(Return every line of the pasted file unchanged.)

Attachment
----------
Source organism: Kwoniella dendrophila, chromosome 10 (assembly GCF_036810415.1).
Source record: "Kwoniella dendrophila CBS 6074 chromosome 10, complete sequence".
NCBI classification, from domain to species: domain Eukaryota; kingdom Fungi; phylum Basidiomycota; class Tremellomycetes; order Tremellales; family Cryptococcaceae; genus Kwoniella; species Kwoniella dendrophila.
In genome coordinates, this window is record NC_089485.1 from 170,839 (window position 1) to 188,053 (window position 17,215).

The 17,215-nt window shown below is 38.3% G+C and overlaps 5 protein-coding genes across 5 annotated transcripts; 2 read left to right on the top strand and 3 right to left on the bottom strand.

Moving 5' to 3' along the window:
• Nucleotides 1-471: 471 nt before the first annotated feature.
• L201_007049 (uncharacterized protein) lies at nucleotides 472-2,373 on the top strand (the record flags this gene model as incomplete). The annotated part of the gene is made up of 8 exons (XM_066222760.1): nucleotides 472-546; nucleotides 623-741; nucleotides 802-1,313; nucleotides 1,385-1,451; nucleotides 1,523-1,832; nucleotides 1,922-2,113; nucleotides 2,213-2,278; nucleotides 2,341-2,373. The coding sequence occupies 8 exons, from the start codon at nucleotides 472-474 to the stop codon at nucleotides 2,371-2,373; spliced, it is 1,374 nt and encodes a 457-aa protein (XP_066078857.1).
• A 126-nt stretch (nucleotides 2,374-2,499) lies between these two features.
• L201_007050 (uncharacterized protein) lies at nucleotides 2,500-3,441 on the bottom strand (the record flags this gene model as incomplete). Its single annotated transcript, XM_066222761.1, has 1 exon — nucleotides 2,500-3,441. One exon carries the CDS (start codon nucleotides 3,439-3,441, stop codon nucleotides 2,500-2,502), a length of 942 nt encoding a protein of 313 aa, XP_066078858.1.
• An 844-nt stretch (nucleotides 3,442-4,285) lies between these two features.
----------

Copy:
Source organism: Kwoniella dendrophila, chromosome 10 (assembly GCF_036810415.1).
Source record: "Kwoniella dendrophila CBS 6074 chromosome 10, complete sequence".
NCBI classification, from domain to species: domain Eukaryota; kingdom Fungi; phylum Basidiomycota; class Tremellomycetes; order Tremellales; family Cryptococcaceae; genus Kwoniella; species Kwoniella dendrophila.
In genome coordinates, this window is record NC_089485.1 from 170,839 (window position 1) to 188,053 (window position 17,215).

The 17,215-nt window shown below is 38.3% G+C and overlaps 5 protein-coding genes across 5 annotated transcripts; 2 read left to right on the top strand and 3 right to left on the bottom strand.

Moving 5' to 3' along the window:
• Nucleotides 1-471: 471 nt before the first annotated feature.
• L201_007049 (uncharacterized protein) lies at nucleotides 472-2,373 on the top strand (the record flags this gene model as incomplete). The annotated part of the gene is made up of 8 exons (XM_066222760.1): nucleotides 472-546; nucleotides 623-741; nucleotides 802-1,313; nucleotides 1,385-1,451; nucleotides 1,523-1,832; nucleotides 1,922-2,113; nucleotides 2,213-2,278; nucleotides 2,341-2,373. The coding sequence occupies 8 exons, from the start codon at nucleotides 472-474 to the stop codon at nucleotides 2,371-2,373; spliced, it is 1,374 nt and encodes a 457-aa protein (XP_066078857.1).
• A 126-nt stretch (nucleotides 2,374-2,499) lies between these two features.
• L201_007050 (uncharacterized protein) lies at nucleotides 2,500-3,441 on the bottom strand (the record flags this gene model as incomplete). Its single annotated transcript, XM_066222761.1, has 1 exon — nucleotides 2,500-3,441. One exon carries the CDS (start codon nucleotides 3,439-3,441, stop codon nucleotides 2,500-2,502), a length of 942 nt encoding a protein of 313 aa, XP_066078858.1.
• An 844-nt stretch (nucleotides 3,442-4,285) lies between these two features.